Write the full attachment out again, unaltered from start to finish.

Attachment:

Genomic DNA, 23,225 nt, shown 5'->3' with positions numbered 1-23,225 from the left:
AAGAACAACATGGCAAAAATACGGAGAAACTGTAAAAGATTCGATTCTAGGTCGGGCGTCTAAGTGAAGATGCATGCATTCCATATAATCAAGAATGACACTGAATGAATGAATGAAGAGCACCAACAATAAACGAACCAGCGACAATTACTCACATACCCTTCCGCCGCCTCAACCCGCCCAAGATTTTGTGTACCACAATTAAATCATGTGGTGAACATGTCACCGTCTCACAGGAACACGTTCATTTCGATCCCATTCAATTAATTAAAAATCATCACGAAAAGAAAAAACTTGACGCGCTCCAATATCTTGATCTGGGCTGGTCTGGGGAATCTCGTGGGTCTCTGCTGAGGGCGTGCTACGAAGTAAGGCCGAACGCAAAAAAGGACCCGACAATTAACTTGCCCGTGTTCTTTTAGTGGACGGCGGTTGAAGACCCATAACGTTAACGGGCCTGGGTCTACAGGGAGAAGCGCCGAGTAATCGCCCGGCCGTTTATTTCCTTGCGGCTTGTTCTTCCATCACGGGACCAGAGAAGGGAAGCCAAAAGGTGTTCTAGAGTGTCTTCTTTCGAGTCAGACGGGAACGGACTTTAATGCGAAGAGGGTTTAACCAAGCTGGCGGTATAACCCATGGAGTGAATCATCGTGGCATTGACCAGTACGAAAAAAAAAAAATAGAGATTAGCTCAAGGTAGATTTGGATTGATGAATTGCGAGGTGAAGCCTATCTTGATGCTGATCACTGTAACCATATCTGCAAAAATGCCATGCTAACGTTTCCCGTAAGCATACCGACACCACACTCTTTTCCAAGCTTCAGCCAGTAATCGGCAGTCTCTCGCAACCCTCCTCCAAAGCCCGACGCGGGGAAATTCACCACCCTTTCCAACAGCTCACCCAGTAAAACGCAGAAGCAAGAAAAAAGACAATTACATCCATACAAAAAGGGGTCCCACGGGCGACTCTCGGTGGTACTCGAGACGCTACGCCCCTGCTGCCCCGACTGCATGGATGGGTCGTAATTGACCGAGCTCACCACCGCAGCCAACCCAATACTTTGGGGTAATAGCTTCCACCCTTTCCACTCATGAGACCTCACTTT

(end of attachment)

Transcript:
Genomic DNA, 23,225 nt, shown 5'->3' with positions numbered 1-23,225 from the left:
AAGAACAACATGGCAAAAATACGGAGAAACTGTAAAAGATTCGATTCTAGGTCGGGCGTCTAAGTGAAGATGCATGCATTCCATATAATCAAGAATGACACTGAATGAATGAATGAAGAGCACCAACAATAAACGAACCAGCGACAATTACTCACATACCCTTCCGCCGCCTCAACCCGCCCAAGATTTTGTGTACCACAATTAAATCATGTGGTGAACATGTCACCGTCTCACAGGAACACGTTCATTTCGATCCCATTCAATTAATTAAAAATCATCACGAAAAGAAAAAACTTGACGCGCTCCAATATCTTGATCTGGGCTGGTCTGGGGAATCTCGTGGGTCTCTGCTGAGGGCGTGCTACGAAGTAAGGCCGAACGCAAAAAAGGACCCGACAATTAACTTGCCCGTGTTCTTTTAGTGGACGGCGGTTGAAGACCCATAACGTTAACGGGCCTGGGTCTACAGGGAGAAGCGCCGAGTAATCGCCCGGCCGTTTATTTCCTTGCGGCTTGTTCTTCCATCACGGGACCAGAGAAGGGAAGCCAAAAGGTGTTCTAGAGTGTCTTCTTTCGAGTCAGACGGGAACGGACTTTAATGCGAAGAGGGTTTAACCAAGCTGGCGGTATAACCCATGGAGTGAATCATCGTGGCATTGACCAGTACGAAAAAAAAAAAATAGAGATTAGCTCAAGGTAGATTTGGATTGATGAATTGCGAGGTGAAGCCTATCTTGATGCTGATCACTGTAACCATATCTGCAAAAATGCCATGCTAACGTTTCCCGTAAGCATACCGACACCACACTCTTTTCCAAGCTTCAGCCAGTAATCGGCAGTCTCTCGCAACCCTCCTCCAAAGCCCGACGCGGGGAAATTCACCACCCTTTCCAACAGCTCACCCAGTAAAACGCAGAAGCAAGAAAAAAGACAATTACATCCATACAAAAAGGGGTCCCACGGGCGACTCTCGGTGGTACTCGAGACGCTACGCCCCTGCTGCCCCGACTGCATGGATGGGTCGTAATTGACCGAGCTCACCACCGCAGCCAACCCAATACTTTGGGGTAATAGCTTCCACCCTTTCCACTCATGAGACCTCACTTT